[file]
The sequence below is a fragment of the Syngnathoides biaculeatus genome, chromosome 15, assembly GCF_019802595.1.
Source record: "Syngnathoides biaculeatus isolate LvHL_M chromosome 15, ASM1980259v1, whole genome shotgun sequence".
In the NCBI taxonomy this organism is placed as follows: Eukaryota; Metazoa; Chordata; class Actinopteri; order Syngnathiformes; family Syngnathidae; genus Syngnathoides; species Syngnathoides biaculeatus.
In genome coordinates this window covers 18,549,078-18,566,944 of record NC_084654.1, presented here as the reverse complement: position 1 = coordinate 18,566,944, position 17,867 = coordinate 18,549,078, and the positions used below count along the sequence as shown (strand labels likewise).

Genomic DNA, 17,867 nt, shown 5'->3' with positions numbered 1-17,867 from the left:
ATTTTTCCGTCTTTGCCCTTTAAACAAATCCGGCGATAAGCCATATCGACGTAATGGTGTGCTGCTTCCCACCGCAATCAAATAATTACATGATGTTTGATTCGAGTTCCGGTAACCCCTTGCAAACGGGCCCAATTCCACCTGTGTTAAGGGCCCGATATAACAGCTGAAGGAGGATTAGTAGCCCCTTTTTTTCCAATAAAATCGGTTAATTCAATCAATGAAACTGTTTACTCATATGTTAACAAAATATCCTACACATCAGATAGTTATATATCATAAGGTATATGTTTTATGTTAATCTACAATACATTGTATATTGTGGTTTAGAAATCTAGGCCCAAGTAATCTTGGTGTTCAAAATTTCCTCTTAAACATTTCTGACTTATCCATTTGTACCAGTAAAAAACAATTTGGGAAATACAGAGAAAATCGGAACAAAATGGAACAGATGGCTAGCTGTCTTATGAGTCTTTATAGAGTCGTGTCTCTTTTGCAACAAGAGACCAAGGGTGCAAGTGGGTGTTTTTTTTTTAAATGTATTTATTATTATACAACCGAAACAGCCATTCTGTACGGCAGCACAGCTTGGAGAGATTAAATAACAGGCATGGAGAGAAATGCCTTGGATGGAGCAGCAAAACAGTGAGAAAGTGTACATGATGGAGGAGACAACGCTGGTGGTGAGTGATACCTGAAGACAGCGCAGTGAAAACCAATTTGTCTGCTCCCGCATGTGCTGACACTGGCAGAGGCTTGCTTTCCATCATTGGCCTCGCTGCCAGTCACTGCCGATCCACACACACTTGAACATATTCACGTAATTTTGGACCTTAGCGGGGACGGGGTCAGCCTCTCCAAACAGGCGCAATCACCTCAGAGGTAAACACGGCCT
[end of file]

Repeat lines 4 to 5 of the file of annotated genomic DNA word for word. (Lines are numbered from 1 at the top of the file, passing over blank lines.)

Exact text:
In genome coordinates this window covers 18,549,078-18,566,944 of record NC_084654.1, presented here as the reverse complement: position 1 = coordinate 18,566,944, position 17,867 = coordinate 18,549,078, and the positions used below count along the sequence as shown (strand labels likewise).

Genomic DNA, 17,867 nt, shown 5'->3' with positions numbered 1-17,867 from the left: